H.G.M. Williamson once wrote of this problem:1
No fully satisfactory explanation has been offered as to why [Darius] is called 'the king of Assyria'.
That hasn't stopped people trying, of course.2 Certain possibilities come to the fore:
- It's fairly clear that the succession of empires that is so clear to us had its hazy edges in antiquity.3
- There is another instance of this kind of error in Judith 2:1 of the Babylonian king, Nebuchadnezzar:4
...there was talk in the house of Nebuchadnezzar, king of the Assyrians, that he should be avenged on all the land...
Joseph Blenkinsopp has a brief but helpful summary of other suggestions:5
- scribal error [although the textual evidence for this is lacking];
- the supposition that "the Persian kings were, in a certain sense, the successors of the Assyrians";
- or "perhaps 'Assyria' could simply stand for Mesopotamia";
- or this was a function of later usage [like the "historical confusion" noted above].
To these Blenkinsopp adds his own suggestion -- which may count in some sense as "theological" -- that the account here is echoing "the account of Hezekiah's passover":
the allusion in the latter to the remnant which has escaped from the ahnd of the king of Assyria (2 Chron. 30:6) may well have been in the writer's mind as he brought his story of the return and restoration to a close.
Blenkinsopp doesn't note here that this little passage (Ezra 6:19-22) comes at the very point at which the book of Ezra switches back to Hebrew after a lengthy stretch in Aramaic (runs from 4:7 to 6:18). Fleishman (see note 2) does note this, and develops Blenkinsopp's view.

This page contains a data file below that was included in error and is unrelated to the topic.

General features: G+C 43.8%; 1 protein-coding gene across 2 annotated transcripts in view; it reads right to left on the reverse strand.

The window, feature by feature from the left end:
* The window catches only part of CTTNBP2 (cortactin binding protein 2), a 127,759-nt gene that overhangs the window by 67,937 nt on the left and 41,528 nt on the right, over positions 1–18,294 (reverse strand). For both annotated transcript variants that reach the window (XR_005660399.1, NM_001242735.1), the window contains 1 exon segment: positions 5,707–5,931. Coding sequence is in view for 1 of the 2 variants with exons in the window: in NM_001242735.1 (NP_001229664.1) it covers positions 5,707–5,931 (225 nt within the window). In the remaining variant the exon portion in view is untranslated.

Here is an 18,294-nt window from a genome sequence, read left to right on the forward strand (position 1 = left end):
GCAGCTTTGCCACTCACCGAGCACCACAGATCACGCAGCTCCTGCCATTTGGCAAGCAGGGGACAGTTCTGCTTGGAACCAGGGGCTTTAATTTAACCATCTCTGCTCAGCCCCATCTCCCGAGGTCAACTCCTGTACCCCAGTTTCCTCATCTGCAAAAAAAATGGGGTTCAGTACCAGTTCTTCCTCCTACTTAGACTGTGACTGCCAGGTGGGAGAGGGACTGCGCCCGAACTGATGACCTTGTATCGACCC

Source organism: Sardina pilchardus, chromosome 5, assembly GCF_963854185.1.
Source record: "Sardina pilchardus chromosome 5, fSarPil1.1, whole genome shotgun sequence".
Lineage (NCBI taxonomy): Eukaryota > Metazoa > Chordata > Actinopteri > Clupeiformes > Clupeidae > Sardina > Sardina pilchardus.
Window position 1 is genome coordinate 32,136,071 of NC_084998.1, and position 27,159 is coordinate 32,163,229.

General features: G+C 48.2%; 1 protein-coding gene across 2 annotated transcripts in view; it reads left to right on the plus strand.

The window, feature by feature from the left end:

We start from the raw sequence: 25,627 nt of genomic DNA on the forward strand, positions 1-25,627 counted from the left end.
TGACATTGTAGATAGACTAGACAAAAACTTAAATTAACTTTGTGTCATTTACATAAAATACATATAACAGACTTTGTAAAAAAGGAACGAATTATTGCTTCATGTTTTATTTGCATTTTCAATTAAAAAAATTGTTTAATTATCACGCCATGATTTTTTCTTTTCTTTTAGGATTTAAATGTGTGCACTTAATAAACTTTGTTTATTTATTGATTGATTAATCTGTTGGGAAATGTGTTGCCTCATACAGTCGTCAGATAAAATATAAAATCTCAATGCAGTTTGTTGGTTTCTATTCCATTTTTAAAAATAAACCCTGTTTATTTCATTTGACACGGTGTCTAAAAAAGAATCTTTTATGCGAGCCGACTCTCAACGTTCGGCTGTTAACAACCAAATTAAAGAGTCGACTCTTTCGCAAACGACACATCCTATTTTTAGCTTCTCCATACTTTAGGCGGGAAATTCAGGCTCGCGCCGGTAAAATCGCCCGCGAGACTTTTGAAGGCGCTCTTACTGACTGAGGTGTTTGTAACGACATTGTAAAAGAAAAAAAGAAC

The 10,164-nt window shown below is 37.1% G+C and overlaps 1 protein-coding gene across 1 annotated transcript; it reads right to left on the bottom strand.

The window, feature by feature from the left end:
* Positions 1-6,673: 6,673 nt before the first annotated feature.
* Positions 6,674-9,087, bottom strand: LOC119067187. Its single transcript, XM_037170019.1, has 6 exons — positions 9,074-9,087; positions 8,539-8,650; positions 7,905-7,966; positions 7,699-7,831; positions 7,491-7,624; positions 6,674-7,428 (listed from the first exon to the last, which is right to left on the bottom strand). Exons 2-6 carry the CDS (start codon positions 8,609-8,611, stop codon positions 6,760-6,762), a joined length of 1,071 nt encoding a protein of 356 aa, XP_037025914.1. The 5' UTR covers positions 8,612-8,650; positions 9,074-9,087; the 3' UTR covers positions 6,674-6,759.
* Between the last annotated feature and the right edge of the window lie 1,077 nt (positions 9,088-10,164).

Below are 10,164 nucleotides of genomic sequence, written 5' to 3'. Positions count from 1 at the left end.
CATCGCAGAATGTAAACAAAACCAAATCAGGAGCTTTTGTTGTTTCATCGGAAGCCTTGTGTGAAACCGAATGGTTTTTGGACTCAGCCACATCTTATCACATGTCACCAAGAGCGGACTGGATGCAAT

Summary - there's no certain explanation, then, but some very good educated guesses.
- In his article, "The Composition of Ezra i-vi", Journal of Theological Studies 34 (1983): 1-30 (quote from p. 22 n. 54).
- There's a nice little catalogue of earlier solutions listed by Joseph Fleishman, "An Echo of Optimism in Ezra 6:19-22", Hebrew Union College Annual 69 (1998): 15-20 (see pp. 21-22).
- Nicely illustrated by L.L. Grabbe, "Josephus and the Reconstruction of the Judean Restoration", Journal of Biblical Literature 106 (1987): 231-246.
- This reference, along with some less striking but related ones, is noted by L.W. Batten, A critical and exegetical commentary on the Books of Ezra and Nehemiah (ICC; Edinburgh: T & T Clark, 1913), pp. 153-4.
- In his Ezra-Nehemiah: A Commentary (Westminster/John Knox, 1988), pp. 133